I remember a touch of conscience in this kind at school. My good old aunt, who never parted from me at the end of a holiday without stuffing a sweetmeat, or some nice thing, into my pocket, had dismissed me one evening with a smoking plum-cake, fresh from the oven. In my way to school (it was over London Bridge) a gray-headed old beggar saluted me (I have no doubt at this time of day that he was a counterfeit). I had no pence to console him with, and in the vanity of self-denial, and the very coxcombry of charity, schoolboy-like, I made him a present ofthe whole cake! I walked on a little, buoyed up, as one is on such occasions, with a sweet soothing of self-satisfaction; but before I had got to the end of the bridge my better feelings returned, and I burst into tears, thinking how ungrateful I had been to my good aunt, to go and give her good gift away to a stranger that I had never seen before, and who might be a bad man for aught I knew; and then I thought of the pleasure my aunt would be taking in thinking that II myself and not anotherwould eat her nice cakeand what should I say to her the next time I saw herhow naughty I was to part with her pretty present! And the odour of that spicy cake came back upon my recollection, and the pleasure and the curiosity I had taken in seeing her make it, and her joy when she had sent it to the oven, and how disappointed she would feel that I had never had a bit of it in my mouth at last; and I blamed my impertinent spirit of almsgiving, and out-of-place hypocrisy of goodness; and above all, I wished never to see the face again of that insidious, good-for-nothing, old, gray impostor.
Our ancestors were nice in their method of sacrificing these tender victims. We read of pigs whipt to death with something of a shock, as we hear of any other obsolete custom. The age of discipline is gone by, or it would be curious to inquire (in a philosophical light merely) what effect this process might have toward intenerating and dulcifying a substance, naturally so mild and dulcet as the flesh of young pigs. It looks like refining a violet. Yet we should be cautious, while we condemn the inhumanity, how we censure the wisdom of the practice. It might impart a gusto.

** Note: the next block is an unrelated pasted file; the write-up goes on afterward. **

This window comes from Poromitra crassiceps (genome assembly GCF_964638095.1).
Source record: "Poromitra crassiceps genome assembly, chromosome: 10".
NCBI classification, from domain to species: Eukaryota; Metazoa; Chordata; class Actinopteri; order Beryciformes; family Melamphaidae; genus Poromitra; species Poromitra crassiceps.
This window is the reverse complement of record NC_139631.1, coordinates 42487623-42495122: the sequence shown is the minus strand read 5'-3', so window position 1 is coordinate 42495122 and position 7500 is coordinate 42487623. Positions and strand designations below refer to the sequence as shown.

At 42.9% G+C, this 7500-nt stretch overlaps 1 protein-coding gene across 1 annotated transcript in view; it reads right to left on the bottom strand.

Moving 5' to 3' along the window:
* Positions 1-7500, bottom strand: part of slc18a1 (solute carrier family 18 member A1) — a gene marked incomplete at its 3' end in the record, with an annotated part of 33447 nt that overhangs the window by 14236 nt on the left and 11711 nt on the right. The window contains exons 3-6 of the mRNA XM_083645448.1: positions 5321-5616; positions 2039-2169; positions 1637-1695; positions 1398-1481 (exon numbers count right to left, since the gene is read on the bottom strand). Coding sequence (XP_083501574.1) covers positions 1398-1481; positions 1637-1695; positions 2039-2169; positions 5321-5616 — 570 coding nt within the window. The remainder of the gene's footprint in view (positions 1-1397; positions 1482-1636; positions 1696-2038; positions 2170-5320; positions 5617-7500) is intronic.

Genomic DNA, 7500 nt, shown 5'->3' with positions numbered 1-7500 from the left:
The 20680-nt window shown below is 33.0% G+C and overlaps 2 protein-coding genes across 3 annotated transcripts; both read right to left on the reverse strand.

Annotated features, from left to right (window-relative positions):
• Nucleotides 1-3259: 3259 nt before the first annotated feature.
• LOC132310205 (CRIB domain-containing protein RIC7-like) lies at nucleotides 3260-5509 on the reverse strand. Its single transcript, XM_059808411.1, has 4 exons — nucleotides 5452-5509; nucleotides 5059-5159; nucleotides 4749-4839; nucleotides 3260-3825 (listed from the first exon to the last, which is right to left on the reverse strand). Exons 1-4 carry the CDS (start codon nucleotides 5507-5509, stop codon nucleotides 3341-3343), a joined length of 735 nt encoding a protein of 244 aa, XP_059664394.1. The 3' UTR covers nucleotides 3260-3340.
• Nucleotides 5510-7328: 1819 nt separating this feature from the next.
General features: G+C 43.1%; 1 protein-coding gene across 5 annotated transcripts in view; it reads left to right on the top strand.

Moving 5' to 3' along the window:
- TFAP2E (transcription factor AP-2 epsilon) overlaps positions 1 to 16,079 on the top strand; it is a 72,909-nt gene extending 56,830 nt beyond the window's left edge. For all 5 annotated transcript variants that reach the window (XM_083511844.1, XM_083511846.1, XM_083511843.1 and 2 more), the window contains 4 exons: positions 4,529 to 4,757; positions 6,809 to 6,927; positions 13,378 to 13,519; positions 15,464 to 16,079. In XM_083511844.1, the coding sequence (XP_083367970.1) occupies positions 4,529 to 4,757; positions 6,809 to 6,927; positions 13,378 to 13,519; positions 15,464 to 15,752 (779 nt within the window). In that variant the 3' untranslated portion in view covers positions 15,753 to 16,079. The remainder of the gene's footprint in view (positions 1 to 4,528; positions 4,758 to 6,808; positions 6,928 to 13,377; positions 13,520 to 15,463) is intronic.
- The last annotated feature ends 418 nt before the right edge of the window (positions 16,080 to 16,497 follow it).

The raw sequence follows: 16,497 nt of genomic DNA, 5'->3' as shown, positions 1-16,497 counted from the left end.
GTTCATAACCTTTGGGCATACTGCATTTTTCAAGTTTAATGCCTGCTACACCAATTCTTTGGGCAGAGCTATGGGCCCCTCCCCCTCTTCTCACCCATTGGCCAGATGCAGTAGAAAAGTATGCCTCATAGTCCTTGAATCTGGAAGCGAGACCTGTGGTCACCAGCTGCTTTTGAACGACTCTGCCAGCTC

I remember an hypothesis, argued upon by the young students, when I was at St. Omers and maintained with much learning and pleasantry on both sides, Whether, supposing that the flavour of a pig who obtained his death by whipping (per flagellationem extremam) superadded a pleasure upon the palate of a man more intense than any possible suffering we can conceive in the animal, is man justified in using that method of putting the animal to death? I forget the decision.
His sauce should be considereddecidedly a few bread crumbs, done up with his liver and brains, and a dash of mild sage. But banish, dear Mrs. Cook, I beseech you, the whole onion tribe. Barbecue your whole hogs to your palate, steep them in shallots, stuff them out with plantations of the rank and guilty garlic; you cannot poison them, or make them stronger than they arebut consider he is a weaklinga flower.